• M&S no longer sell only own-brand products – retailing third party products opens up the argument that consumers could be confused
  • In the past M&S have sold third-party beer brands and commissioned special beers from known breweries and sold these via their store. Thus, M&S have a history of collaborating with beer manufactures. Therefore, it is possible that consumers may believe the T-shirts with ‘Craft Beer Co’ were linked to a certain brewery and thus, consumer confusion may arise if they are under the false impression that there is a link between M&S and The Craft Beer Co.

The success of any trade mark infringement and passing off case varies based on the facts of the case. Given that M&S have collaborated with third-party beer manufacturers in the past, there is an argument that consumer confusion could arise – something that would work in The Craft Beer Co’s favour.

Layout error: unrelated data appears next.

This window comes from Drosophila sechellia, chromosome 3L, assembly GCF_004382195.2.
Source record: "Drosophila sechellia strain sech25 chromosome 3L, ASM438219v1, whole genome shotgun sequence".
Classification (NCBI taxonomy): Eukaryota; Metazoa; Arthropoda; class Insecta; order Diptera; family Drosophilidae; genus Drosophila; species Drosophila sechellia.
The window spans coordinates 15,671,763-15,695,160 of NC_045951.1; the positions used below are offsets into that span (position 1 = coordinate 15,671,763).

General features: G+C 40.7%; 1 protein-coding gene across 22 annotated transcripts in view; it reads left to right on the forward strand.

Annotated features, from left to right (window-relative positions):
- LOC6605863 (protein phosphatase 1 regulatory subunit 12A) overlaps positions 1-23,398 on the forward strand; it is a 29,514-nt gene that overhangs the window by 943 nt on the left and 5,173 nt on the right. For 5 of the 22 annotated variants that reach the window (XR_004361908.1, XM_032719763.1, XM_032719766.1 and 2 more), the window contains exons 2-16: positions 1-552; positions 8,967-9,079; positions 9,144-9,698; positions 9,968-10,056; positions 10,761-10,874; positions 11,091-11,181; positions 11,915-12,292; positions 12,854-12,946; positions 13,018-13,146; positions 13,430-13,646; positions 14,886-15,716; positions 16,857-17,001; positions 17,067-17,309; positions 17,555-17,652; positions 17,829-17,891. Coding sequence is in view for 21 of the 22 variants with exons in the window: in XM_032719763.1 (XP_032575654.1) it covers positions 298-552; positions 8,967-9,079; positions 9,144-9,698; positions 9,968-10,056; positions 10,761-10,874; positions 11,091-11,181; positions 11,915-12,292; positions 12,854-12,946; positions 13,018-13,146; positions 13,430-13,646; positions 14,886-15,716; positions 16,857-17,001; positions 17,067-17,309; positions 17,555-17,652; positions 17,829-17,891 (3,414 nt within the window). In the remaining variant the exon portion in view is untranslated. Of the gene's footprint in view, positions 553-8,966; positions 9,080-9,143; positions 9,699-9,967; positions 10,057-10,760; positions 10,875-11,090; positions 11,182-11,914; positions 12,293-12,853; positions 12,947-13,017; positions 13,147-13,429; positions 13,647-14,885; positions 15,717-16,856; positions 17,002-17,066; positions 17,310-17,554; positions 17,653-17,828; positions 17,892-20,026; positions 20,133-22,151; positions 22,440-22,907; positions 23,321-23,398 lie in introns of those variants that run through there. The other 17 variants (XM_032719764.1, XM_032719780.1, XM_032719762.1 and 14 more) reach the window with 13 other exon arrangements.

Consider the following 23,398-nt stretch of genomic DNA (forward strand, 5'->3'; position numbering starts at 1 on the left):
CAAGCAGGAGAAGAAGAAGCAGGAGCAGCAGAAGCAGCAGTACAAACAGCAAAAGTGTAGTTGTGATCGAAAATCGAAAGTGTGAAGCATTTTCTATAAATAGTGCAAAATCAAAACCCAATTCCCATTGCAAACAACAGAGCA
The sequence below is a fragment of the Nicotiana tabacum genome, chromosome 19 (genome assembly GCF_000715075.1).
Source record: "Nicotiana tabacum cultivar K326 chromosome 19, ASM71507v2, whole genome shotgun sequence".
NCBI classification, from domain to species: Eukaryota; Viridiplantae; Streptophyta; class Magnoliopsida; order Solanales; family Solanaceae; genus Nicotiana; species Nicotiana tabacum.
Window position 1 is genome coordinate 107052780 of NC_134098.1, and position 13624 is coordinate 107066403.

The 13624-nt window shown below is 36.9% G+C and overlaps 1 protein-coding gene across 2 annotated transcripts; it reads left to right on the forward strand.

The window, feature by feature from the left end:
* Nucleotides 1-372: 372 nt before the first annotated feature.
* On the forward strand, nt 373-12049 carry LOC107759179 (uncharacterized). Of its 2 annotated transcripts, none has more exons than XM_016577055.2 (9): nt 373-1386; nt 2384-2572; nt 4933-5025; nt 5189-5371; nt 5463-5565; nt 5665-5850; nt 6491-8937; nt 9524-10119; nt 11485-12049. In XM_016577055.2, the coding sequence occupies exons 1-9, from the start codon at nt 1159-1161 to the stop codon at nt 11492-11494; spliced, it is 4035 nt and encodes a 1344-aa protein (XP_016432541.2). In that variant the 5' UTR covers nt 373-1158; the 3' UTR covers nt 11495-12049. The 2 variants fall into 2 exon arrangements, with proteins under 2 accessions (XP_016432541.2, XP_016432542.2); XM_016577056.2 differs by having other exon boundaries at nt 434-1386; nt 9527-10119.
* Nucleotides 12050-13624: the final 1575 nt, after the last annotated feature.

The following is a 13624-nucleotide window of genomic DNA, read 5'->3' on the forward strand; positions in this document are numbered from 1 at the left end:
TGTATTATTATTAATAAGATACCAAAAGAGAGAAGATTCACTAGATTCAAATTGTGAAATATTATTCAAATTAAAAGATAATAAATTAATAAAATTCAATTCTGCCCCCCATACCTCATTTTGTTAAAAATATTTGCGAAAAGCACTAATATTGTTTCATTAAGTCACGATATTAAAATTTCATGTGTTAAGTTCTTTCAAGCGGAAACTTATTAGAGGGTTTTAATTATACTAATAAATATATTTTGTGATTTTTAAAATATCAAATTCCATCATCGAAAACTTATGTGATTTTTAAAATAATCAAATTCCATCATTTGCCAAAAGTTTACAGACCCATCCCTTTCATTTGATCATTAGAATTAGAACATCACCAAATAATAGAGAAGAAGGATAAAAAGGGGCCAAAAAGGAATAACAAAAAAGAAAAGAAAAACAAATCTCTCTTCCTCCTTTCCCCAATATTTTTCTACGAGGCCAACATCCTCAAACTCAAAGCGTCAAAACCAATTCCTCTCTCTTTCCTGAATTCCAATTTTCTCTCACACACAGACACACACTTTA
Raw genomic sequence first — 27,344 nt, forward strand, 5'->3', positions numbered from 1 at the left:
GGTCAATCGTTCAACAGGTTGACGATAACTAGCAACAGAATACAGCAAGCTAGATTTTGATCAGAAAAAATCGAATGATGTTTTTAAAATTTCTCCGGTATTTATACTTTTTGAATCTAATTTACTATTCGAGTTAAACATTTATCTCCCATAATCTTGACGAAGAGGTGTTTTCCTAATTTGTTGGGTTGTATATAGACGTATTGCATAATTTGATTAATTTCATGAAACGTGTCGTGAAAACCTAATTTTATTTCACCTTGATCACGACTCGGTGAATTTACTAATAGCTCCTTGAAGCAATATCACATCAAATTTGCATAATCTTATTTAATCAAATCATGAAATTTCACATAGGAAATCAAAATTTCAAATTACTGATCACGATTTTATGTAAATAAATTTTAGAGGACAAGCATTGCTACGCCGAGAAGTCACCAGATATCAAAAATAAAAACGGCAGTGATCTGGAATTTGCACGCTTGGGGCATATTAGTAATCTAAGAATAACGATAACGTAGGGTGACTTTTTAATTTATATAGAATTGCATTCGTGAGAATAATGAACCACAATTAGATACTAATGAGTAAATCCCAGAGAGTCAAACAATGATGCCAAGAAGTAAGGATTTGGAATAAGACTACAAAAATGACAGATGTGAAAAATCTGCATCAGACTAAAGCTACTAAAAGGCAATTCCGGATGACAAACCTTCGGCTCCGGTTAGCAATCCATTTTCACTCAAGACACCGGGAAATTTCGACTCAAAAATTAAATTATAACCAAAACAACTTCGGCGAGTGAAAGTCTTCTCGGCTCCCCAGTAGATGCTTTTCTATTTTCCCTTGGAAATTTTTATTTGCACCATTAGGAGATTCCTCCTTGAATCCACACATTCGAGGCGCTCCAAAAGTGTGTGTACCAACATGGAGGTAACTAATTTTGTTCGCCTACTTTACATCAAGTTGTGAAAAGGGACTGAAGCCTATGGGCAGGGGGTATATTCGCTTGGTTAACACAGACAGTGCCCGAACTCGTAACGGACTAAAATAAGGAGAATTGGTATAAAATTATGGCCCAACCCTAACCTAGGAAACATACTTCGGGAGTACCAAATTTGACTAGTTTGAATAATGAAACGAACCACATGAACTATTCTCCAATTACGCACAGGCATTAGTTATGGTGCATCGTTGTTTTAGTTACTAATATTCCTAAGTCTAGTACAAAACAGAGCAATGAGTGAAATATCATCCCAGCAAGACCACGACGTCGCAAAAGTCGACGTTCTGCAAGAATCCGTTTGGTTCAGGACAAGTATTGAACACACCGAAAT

However, we note that M&S have now removed the T-shirts from sale – perhaps they have taken this course of action to minimise the risk of negative PR. Or, it is possible that M&S did not conduct in-house clearance searches prior to launch and the decision to cease sales of the offending T-shirts is to minimise the risk of infringement and to allow time to assess the legal risk.


Dale Carter, Trade Mark Partner at Reddie & Grose has extensive experience in trade mark management, trade mark prosecution and in the conduct of trade mark disputes. Dale joined Reddie & Grose in January 2017 from an IP specialist Law Firm. Before that Dale spent 5 years working as an in-house Trade Mark Advisor in the UK for Nestlé, the world’s largest nutrition, health and wellness company.